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Westminster sex inquiry 'stinks', says abuse charity head

The head of an abuse charity has said the inquiry into a possible Westminster sex ring in the 1980s "stinks".

Pete Saunders, chief executive of the National Association for People Abused in Childhood, told ITV News letters written by inquiry head Fiona Woolf to the home secretary "greatly bothered him".

It is alleged Woolf amending the letter allegedly playing down her links to Lord Brittan, who is accused of failing to act on the historic abuse allegations, seven times before she sent it.

Mr Saunders said the focus should be on "truth and honesty" and if things like this were happening now Theresa May should "tear the whole thing up and start again".

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Fireworks storage area 'completely destroyed'

The factory's entire the entire storage unit has been destroyed by last night's explosion Credit: Staffordshire Police

The investigation into a fire at a fireworks factory in Stafford is 'challenging' because the entire storage unit has been destroyed by the explosion, according to police.

Firefighters and police officers are spending the day recovering any potential evidence from the area around SP Fireworks on Tilcon Avenue.

Last night, two people were hospitalised when a major fire ripped through the factory premises. One victim is in a stable condition, but the other is more seriously hurt.

Police have said they are hoping to reopen Tilcon Avenue to those businesses who have premises on the road and to drivers who need to move their cars in the coming hours.

Baswich Lane has reopened to traffic, but drivers there are experiencing serious delays because of investigation work being carried out by emergency services.

"We have a great deal of sensitive and challenging work to complete in order to allow us to establish the cause of the explosion and following fire.

"We understand the unit was storing a significant volume of fireworks which appear to have been completely destroyed during the blaze last night.

"This makes the ongoing examination of the scene particularly challenging and we expect to be at the scene for some time. We can confirm a 53-year-old male has been arrested in connection with the incident.

“One of people taken to hospital last night is in a poorly condition, whilst the second is stable after receiving treatment.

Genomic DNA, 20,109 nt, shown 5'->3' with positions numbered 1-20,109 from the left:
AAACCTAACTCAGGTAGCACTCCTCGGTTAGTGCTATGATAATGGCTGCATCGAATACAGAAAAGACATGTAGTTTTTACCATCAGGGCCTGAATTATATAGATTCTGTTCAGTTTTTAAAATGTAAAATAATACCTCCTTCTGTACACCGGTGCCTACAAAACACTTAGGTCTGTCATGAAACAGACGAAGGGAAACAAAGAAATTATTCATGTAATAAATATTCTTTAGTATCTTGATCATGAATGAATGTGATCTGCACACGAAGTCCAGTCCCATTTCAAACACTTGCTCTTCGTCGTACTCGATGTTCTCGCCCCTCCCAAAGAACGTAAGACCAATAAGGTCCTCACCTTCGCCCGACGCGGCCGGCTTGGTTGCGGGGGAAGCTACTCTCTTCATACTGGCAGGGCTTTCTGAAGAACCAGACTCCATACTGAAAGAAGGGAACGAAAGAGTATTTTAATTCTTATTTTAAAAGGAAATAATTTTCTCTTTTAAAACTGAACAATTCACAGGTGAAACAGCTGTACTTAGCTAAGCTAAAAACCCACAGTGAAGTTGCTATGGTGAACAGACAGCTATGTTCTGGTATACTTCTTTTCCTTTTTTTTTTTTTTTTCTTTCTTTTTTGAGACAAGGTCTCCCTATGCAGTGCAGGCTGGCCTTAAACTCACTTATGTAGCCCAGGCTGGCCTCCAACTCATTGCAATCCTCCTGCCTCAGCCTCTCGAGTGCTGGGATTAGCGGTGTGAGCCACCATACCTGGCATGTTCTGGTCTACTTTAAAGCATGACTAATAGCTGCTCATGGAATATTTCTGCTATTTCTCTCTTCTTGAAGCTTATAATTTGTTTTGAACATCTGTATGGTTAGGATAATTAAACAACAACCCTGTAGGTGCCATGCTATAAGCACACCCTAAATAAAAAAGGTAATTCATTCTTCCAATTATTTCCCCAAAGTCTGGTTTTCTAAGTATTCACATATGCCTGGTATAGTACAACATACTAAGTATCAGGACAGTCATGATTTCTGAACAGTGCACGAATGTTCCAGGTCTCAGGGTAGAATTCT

– Supt Ian Coxhead, from Staffordshire Police

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Home secretary will have 'tough job' to replace Woolf

Fiona Woolf is the second person Home Secretary Theresa May has appointed for the job. Credit: PA

Home Secretary Theresa May will have a "tough job" to replace Fiona Woolf if she steps down as head of the Westminster sex abuse inquiry, the former director of public prosecutions said.

Lord Macdonald said if that happened it would be difficult for May to persuade someone else to take it on.

Woolf is the second person appointed to head the inquiry into the historical allegations.

Baroness Butler-Sloss stepped down from the role in July following concerns about her family links.

Her late brother, Sir Michael Havers, was attorney general in the 1980s when the abuse is said to have taken place.

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Woolf is 'unqualified' to lead sex abuse inquiry

Critics claim lawyer Michael Mansfield QC would be more suitable for the job. Credit: PA

Fiona Woolf is "unqualified" to lead an inquiry into alleged sex abuse in Westminster in the 1980s, critics say.

Pete Saunders, chief executive of the National Association for People Abused in Childhood, said the government should appoint "somebody credible" like 'radical' lawyer Michael Mansfield QC.

Mansfield is said to be the 'abuse victims choice' and has represented the families of Jean Charles de Menzes, shot dead by police in 2005, Mark Duggan, whose death sparked the London riots, and victims of the Hillsborough disaster.

Mr Saunders told BBC 4's Today programme: "If you're going to put together an inquiry into this massive problem, then surely you would appoint a group of specialists who know something about the subject and will have the confidence of the people who are suffering from that particular issue.

"Nobody is having a pop at Fiona Woolf as a person - I'm sure she's a person of high integrity - but she has no qualification whatsoever to lead an inquiry into such a deeply, deeply disturbing issue as child abuse.

"She has said as much, so why should we appoint somebody (like that)?"

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